Never seen this before, this rocked! If Pancrase doesnt happen and Minoru Suzuki ends up in New Japan in the Mid-90s, he would be a contender for Greatest Wrestler Ever. He was already superb in 1991. Suzuki vs Hase would be insanely good and of course Suzuki vs Hashimoto in the Dome would have been bonkers!

I liked the story of this match a lot. The younger punk Suzuki comes out of the gate hot full of piss 'n' vinegar and is looking to prove his mettle against the veteran New Japan star Naoki Sano. Suzuki gets a crazy legbar takedown at the start and then catches Sano in a guillotine choke when Sano fails to muscle Suzuki around. Liked how this showed the younger Suzuki as flashier and more offensive-minded. The flip side to this is that it shows that Sano is the true experienced veteran because he counters all these holds and shows he is the better the wrestler. Sano does a get a tight rear naked choke in and Suzuki tries the usual counters such as crossing the ankles and pulling a toe hold and eventually Sano releases. Two things that were great throughout this match were the crossfaces and the Greco-Roman wrestling. We dont see much in the way of Greco-Roman wrestling in Pro Wrestling, but these two were body on body a lot and there were a lot of crazy double underhook takedowns. My favorite takedown even though I think it would be a Freestyle takedown is that Suzuki goes for a Greco-Roman takedown cant negotiate it, so he palm strikes Sano and then drops down and Fireman Carrys him. Excellent! Suzuki does seem to be winning the early portion of the match and even gets a piledriver, but I like how Sano worked right for the Boston Crab. I thought around the 20 minute mark it was clear they were working for the draw and not because they were exhausted, but because they were going for finishes that should have been finishes but instead they became rope breaks. It is was essentially the 2010s equivalent to too many nearfalls. Now I enjoy this style a lot more so I didnt mind it, but I need to call a spade, a spade and thats why it felt like the match ran out of steam. 

Some really good spots from the ending sequence was the fire fight that breaks out after the piledriver. Suzuki starts it, but boy does Sano finish it. He cracks Sano real good and the ref is left counting him down. It looks like Suzuki maybe bleeding from the nose. I think the next exchange Suzuki sells it by deadweighting on the throw. However, I think shortly after this, Suzuki just explodes with a second wind. He throws a MONSTER BELLY TO BELLY SUPLEX! He goes for a Cross-Armbreaker and then BEZERK trying to break the clasp of Sano. That was electric! I really liked that sequence. I really liked how Suzuki got an organic German Suplex. Sano definitely controlled the ending with a combination of palm strikes and chokes. Suzuki just starting going for broke with a missed dropkick but hits a flying spinning round kick. Nice! They end the draw in my least favorite spot of all time, the bundle of leg locks. Lame!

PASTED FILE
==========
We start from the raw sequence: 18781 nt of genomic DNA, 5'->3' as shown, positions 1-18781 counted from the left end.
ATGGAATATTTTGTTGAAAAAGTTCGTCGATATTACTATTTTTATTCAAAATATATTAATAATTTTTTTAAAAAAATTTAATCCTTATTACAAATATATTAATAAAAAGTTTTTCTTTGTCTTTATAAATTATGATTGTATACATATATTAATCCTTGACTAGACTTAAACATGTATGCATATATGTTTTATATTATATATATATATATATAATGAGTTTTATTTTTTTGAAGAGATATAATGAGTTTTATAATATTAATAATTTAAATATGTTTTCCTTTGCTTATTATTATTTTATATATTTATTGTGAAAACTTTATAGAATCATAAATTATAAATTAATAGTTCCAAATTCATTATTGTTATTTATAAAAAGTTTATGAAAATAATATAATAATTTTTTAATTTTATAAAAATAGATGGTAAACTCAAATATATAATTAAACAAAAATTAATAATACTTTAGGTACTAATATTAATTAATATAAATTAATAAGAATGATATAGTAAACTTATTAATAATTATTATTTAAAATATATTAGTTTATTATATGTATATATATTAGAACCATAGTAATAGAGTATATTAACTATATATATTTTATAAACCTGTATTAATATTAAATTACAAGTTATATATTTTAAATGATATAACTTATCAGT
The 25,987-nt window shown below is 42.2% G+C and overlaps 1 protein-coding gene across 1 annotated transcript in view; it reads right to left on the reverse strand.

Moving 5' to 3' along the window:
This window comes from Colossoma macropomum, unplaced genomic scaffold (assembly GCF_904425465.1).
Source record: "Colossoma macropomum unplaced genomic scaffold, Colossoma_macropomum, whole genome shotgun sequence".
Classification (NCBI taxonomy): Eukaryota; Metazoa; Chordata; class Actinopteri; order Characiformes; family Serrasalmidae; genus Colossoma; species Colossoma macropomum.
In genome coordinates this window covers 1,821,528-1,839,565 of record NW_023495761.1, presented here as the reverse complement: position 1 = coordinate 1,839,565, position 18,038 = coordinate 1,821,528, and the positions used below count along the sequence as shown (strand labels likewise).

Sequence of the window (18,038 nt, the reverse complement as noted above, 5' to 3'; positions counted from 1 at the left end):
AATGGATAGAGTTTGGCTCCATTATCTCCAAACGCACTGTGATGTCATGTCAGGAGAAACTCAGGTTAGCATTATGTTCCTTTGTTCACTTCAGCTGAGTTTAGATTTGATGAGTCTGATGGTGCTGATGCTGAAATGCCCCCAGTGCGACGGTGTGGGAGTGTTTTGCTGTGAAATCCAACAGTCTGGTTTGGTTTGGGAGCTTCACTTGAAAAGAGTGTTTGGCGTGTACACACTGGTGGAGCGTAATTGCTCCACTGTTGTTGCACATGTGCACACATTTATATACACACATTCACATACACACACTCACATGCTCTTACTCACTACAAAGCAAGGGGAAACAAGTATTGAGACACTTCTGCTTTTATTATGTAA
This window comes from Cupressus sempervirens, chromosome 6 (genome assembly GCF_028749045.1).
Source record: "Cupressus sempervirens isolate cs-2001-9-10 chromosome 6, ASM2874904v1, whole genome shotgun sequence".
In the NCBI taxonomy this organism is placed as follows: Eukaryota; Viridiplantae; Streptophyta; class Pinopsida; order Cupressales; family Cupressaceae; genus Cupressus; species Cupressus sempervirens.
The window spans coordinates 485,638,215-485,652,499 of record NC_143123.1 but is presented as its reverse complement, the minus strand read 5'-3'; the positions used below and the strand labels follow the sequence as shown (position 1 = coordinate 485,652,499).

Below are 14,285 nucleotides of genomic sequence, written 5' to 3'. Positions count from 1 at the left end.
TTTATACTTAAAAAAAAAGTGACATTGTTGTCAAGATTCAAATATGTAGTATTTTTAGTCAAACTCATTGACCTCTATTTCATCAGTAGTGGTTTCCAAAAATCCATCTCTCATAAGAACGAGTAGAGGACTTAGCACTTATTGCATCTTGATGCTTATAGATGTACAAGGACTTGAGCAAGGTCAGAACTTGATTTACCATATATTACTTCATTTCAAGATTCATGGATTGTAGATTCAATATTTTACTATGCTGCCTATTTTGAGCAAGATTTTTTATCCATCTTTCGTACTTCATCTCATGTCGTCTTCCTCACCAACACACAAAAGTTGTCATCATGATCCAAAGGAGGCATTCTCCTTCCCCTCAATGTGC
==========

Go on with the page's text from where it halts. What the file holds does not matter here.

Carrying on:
I actually liked this more than the Shamrock match. The Shamrock match is a blur of catch wrestling virtuosity. As a casual grappling fan, it was hard to follow the narrative and get the beat of the match. You can just see these two are technical masters. Suzuki blends in more pro style and you can get the beat of the match. Suzuki is the young kid who wants to bring the fight to Sano and prove himself. Sano is letting the kid come at him and always has a counter. I thought the stand up here both in terms of the strikes and especially the grappling takedowns were phenomenal. Dont sleep on this match! ****1/2     

Share this post


Link to post
Share on other sites

30 minutes of great submissions, strikes, and takedowns. Great sense of urgency and they were both enervated by the end. ****1/2
  

Share this post


Link to post
Share on other sites

Create an account or sign in to comment

You need to be a member in order to leave a comment

Create an account

Sign up for a new account in our community. It's easy!

Register a new account

Sign in

Already have an account? Sign in here.

Sign In Now
Sign in to follow this  

×